Field hockey’s Rachel Kennedy ’16 scored both goals in last Saturday’s 2-1 win over Amherst. 
A three-year starter, Kennedy tied Katie Riley ’14 for the team lead with 21 goals last year, and scored 15 as a first year. Her early three goals this season have further cemented her reputation as a feared scoring threat at the center forward position. Both  Head Coach Nicky Pearson and captain Colleen Finnerty ’15 said a second year at the center forward position—where Pearson puts players with a knack for scoring—will benefit Kennedy further. Kennedy played on the wing during her first year on the team.

After several star seniors graduated last spring, Kennedy is the player with the most starts under her belt. Joining her at forward are Kimmy Ganong ’17 and Adrienne O’Donnell ’15, both first-time starters with whom Kennedy said she hopes to build further chemistry. 
Finnerty said she remembers the rapport between Kennedy and Riley as “instinctive,” noting that the two often assisted each other’s goals last season. 

Taking over for last season’s coring threat Olivia King ’14 is Mettler Growney ’17, who will seek to provide some of the consistency of last year’s NCAA tournament MVP. 

Of Kennedy’s three goals so far, two have been unassisted, with the Amherst game-winner coming off the stick of O’Donnell before Kennedy drove it home. 

“She has the speed and the quickness to beat players, coupled with good ball handling,” said Pearson.

Her first goal against Amherst demonstrated her expert scoring ability. Kennedy beat two defenders and avoided a charging goalie before hitting the bottom-left corner of the net.
Kennedy records a number of unassisted goals because of her impressive one-on-one play and athleticism, which she thinks comes from years of ice hockey.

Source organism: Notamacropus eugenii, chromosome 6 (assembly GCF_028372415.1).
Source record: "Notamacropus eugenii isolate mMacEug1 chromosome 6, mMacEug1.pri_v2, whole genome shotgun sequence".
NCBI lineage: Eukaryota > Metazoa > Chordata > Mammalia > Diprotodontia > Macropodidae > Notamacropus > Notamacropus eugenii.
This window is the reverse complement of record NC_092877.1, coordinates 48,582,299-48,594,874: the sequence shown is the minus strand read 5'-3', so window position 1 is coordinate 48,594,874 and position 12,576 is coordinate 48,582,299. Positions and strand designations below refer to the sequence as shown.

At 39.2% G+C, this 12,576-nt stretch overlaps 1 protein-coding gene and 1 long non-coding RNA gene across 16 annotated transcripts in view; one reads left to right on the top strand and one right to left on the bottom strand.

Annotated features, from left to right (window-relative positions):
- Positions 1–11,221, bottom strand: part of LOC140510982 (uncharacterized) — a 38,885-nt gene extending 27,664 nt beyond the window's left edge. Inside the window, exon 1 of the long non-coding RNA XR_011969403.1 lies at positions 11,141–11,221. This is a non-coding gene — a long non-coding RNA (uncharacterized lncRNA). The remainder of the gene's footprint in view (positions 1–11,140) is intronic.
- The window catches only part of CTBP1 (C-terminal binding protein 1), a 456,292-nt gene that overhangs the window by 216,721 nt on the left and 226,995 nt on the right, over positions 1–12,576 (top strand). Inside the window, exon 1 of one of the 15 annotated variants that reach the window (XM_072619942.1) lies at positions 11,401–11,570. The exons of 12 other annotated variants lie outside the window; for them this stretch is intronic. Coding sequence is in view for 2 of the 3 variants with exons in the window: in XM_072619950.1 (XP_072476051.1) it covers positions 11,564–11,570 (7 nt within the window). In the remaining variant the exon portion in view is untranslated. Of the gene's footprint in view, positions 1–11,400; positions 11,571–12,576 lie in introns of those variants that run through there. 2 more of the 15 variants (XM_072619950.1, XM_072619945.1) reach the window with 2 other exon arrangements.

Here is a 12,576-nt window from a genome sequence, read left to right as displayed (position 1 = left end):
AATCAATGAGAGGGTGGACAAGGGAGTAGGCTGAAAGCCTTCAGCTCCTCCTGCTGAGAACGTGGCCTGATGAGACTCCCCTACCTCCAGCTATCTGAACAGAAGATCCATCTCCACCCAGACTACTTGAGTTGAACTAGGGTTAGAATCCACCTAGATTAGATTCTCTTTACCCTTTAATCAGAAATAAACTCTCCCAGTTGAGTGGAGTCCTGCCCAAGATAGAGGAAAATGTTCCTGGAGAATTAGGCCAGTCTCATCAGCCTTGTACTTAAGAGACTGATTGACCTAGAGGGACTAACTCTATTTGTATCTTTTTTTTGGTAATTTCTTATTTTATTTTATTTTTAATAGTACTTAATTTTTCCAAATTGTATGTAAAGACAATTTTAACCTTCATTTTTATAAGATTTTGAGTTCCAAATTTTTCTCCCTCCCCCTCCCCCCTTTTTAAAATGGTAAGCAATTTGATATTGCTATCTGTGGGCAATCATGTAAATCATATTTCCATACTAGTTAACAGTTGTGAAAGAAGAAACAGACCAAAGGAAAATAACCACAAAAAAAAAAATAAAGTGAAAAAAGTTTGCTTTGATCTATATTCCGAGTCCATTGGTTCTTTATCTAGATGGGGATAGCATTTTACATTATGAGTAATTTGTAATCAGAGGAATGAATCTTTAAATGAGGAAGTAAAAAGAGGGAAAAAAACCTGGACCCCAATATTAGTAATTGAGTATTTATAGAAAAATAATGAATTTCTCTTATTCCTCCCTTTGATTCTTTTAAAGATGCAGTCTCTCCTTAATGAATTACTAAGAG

Kennedy believes that she has been able to translate stick control from the ice to the turf.
Finnerty, who is also a member of the women’s hockey team, believes there is a “grit” in hockey that translates as well to the field.

“When you see her take a pole right,” Finnerty said, “it’s not the prettiest sight but it gets the job done. Rachel doesn’t have the most finesse out of anyone out there but it’s her hard work that makes it work.”

Both women picked up field hockey sticks for the first time as freshmen in high school, and Finnerty thinks that this commitment to ice hockey caused them to miss out on the experience that comes from playing more consistently on field hockey club teams. 

For her part, Kennedy noted that she has been working on taking the pole with more authority; she noted her tendency to go left more often. 

Both players laughed about Kennedy’s continued attempt to master the reverse, a more difficult maneuver that a player to subtly break the rule that the ball can only touch one side of the stick and hit a low, fast shot, vaguely resembling a backhand.

Pearson said that the adjustmentsto the lineup have affected chemistry, as the new players attempt to learn Kennedy’s tendencies and she tries to learn their’s. Pearson praised Kennedy’s one-on-one defense, but admitted that there is still an emphasis on completing double-teams with players around her, either with Growney or one of the wings.

As the season progresses, Kennedy will likely settle further into her role as the team’s primary scorer, though Pearson said that she ultimately does not care who scores. Finnerty called Kennedy the leader of the forward line, and Pam Herter ’15 said that while she is more of a playmaker than a scorer, her impact on the game will not change.

“She’s matured as a player in terms of her decision making,” said Herter. “She makes [the forwards] a little faster. But the core of her game remains the same—very strong, very fast, unbelievable one-on-one skills. Every time she is on the field she is a scoring threat. It’s not pressure we put on her but it’s still sort of the reality of having her as a player.”